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By Greg Sargent
The Washington Post
Rep. Adam Schiff, D-Calif., introduced legislation Wednesday that would (in theory, at least) restore some oversight to the Foreign Intelligence Surveillance Act court by requiring that its 11 judges be nominated by the president and confirmed by the Senate.
The FISA court's secret opinions authorized the surveillance programs that have gotten so much attention of late. The current system has effectively led to the creation of a body of secret law, crafted by appointed judges, that permits the government to vacuum up a massive amount of personal data about private citizens without violating the Fourth Amendment.
As The New York Times recently reported: "All of the current 11 judges, who serve seven-year terms, were appointed to the special court by Chief Justice John G. Roberts Jr., and 10 of them were nominated to the bench by Republican presidents."
In an e-mail to me, Schiff said: "Given the breadth of the FISA court opinions and their virtual unreview-ability, the selection of FISA judges should be subject to nomination and confirmation, and not left to the sole discretion of the Chief Justice."
A few lawmakers have advanced ideas to address the secrecy surrounding the FISA court. An effort supported by more than a dozen senators would compel declassification of the key FISA court opinions authorizing surveillance; there is a companion measure on the House side. An effort being pushed by Sen. Richard Blumenthal, D-Conn., would bring transparency to the court by, among other things, providing for a privacy advocate to argue on the public's behalf. This would prevent decision-making from occurring only with input from the government.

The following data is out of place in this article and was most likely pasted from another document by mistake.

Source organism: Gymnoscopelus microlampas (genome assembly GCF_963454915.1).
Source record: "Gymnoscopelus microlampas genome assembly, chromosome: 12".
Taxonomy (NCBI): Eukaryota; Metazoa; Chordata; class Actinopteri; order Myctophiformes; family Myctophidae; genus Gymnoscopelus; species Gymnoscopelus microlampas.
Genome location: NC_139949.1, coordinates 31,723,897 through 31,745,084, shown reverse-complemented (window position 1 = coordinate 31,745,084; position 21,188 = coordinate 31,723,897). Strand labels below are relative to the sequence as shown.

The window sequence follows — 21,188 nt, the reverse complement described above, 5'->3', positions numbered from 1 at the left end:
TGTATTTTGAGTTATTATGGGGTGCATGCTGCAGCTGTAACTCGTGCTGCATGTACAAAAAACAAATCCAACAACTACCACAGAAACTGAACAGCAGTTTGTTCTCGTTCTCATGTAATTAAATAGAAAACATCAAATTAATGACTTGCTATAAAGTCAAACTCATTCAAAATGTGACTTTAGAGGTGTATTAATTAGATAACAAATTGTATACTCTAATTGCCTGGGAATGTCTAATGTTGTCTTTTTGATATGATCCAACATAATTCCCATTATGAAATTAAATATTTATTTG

Unfortunately, none of these efforts has gotten much ink. For all the reporting on the surveillance programs, next to no attention has been given to the various policy changes that would pierce the secrecy surrounding the programs' legal rationales an aspect that everyone should agree is problematic, no matter what people think of the programs themselves.
"Congress has the opportunity to increase transparency and make real reforms to the FISA court," Schiff told me. "This must not be lost in the crush of media attention that has accompanied (Edward) Snowden's encampment in a Moscow airport."
Congressional support for the surveillance programs is widespread. But is the support for the secrecy shrouding them all that widespread? That's less clear.
Some Democratic leaders are now on record supporting declassification of the FISA court's opinions, and President Obama has allowed that concerns about this secrecy are legit.
So you'd think these efforts would merit a bit more attention.